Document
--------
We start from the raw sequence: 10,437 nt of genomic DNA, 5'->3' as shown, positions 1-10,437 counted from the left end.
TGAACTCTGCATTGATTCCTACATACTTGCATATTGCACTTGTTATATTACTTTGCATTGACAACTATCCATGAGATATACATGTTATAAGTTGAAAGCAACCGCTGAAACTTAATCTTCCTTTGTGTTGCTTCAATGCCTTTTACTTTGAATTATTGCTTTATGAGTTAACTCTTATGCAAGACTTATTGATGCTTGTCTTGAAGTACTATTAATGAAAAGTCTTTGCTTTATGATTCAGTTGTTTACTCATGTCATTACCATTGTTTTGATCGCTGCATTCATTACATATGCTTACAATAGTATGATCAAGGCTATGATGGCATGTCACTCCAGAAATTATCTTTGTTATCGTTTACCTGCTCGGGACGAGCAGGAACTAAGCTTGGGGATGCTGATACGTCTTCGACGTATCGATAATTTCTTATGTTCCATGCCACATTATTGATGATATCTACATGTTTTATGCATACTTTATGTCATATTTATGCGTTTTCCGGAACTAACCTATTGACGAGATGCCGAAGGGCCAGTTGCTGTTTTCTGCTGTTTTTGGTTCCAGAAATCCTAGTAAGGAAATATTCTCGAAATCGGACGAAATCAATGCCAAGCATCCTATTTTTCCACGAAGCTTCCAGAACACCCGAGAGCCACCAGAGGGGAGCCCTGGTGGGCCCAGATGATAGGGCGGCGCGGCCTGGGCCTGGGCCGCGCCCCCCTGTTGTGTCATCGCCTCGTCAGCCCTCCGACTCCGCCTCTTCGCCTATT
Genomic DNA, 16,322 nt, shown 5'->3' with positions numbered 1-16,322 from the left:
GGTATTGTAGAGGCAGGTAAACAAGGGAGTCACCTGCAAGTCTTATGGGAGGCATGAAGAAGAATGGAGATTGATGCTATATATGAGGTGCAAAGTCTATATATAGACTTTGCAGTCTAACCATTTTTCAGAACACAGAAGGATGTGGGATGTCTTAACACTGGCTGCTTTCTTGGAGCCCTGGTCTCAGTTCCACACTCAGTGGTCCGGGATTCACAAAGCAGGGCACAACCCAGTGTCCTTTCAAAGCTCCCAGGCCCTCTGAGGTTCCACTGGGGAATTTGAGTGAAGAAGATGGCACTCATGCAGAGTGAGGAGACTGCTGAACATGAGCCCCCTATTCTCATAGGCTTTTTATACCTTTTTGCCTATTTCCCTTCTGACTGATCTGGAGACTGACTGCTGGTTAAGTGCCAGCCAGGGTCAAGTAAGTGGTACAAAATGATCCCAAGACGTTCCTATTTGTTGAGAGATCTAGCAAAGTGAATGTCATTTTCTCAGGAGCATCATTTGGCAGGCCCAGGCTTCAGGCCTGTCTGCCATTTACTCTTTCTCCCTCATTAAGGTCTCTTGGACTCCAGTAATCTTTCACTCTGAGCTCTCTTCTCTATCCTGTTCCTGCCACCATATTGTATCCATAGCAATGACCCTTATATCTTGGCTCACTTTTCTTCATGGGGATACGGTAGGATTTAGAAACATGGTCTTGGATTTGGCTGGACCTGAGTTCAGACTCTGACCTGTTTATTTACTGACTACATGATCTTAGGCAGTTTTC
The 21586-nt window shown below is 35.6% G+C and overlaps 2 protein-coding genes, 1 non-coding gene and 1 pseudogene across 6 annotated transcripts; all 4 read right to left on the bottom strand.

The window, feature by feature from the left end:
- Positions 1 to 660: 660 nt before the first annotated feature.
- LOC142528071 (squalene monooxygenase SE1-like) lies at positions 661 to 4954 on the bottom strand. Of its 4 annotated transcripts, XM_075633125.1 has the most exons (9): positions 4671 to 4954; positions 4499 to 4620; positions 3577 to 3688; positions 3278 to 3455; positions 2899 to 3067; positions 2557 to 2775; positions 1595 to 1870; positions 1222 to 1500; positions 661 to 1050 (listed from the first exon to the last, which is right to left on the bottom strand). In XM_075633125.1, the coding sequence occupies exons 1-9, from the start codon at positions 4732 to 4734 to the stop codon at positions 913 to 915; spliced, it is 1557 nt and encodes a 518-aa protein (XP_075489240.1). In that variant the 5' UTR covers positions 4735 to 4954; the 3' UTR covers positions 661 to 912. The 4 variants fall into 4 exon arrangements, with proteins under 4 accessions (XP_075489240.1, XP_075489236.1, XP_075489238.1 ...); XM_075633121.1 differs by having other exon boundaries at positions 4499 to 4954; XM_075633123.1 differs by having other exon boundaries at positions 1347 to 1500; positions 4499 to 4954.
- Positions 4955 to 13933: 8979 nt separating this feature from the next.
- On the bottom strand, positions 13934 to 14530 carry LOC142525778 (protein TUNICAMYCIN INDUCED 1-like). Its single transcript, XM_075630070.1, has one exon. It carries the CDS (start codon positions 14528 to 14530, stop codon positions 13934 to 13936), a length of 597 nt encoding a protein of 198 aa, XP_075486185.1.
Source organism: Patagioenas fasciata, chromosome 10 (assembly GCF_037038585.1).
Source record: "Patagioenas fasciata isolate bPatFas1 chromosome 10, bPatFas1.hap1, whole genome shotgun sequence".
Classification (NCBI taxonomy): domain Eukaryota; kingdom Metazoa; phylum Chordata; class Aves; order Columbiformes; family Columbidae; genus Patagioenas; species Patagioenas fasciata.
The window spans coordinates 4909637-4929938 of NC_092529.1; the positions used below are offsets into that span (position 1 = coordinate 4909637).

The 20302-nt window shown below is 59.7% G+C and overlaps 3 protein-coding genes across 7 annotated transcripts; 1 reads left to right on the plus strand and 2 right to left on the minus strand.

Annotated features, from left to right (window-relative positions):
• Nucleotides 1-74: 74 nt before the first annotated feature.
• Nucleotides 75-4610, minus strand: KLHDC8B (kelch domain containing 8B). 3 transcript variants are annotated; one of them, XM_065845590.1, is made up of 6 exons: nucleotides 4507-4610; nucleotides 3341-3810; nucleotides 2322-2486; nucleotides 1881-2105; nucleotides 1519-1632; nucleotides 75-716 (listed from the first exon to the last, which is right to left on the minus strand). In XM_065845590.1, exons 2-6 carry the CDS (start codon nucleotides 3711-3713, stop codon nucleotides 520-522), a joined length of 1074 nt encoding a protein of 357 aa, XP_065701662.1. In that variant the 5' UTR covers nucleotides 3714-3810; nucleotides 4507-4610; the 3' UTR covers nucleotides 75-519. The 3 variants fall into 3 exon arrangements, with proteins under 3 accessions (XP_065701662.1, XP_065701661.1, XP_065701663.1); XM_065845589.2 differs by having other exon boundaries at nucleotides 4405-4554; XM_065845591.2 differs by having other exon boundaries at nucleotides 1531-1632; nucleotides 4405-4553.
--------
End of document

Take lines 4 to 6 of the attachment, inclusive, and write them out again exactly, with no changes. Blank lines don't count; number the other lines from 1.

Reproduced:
GGTATTGTAGAGGCAGGTAAACAAGGGAGTCACCTGCAAGTCTTATGGGAGGCATGAAGAAGAATGGAGATTGATGCTATATATGAGGTGCAAAGTCTATATATAGACTTTGCAGTCTAACCATTTTTCAGAACACAGAAGGATGTGGGATGTCTTAACACTGGCTGCTTTCTTGGAGCCCTGGTCTCAGTTCCACACTCAGTGGTCCGGGATTCACAAAGCAGGGCACAACCCAGTGTCCTTTCAAAGCTCCCAGGCCCTCTGAGGTTCCACTGGGGAATTTGAGTGAAGAAGATGGCACTCATGCAGAGTGAGGAGACTGCTGAACATGAGCCCCCTATTCTCATAGGCTTTTTATACCTTTTTGCCTATTTCCCTTCTGACTGATCTGGAGACTGACTGCTGGTTAAGTGCCAGCCAGGGTCAAGTAAGTGGTACAAAATGATCCCAAGACGTTCCTATTTGTTGAGAGATCTAGCAAAGTGAATGTCATTTTCTCAGGAGCATCATTTGGCAGGCCCAGGCTTCAGGCCTGTCTGCCATTTACTCTTTCTCCCTCATTAAGGTCTCTTGGACTCCAGTAATCTTTCACTCTGAGCTCTCTTCTCTATCCTGTTCCTGCCACCATATTGTATCCATAGCAATGACCCTTATATCTTGGCTCACTTTTCTTCATGGGGATACGGTAGGATTTAGAAACATGGTCTTGGATTTGGCTGGACCTGAGTTCAGACTCTGACCTGTTTATTTACTGACTACATGATCTTAGGCAGTTTTC
The 21586-nt window shown below is 35.6% G+C and overlaps 2 protein-coding genes, 1 non-coding gene and 1 pseudogene across 6 annotated transcripts; all 4 read right to left on the bottom strand.

The window, feature by feature from the left end: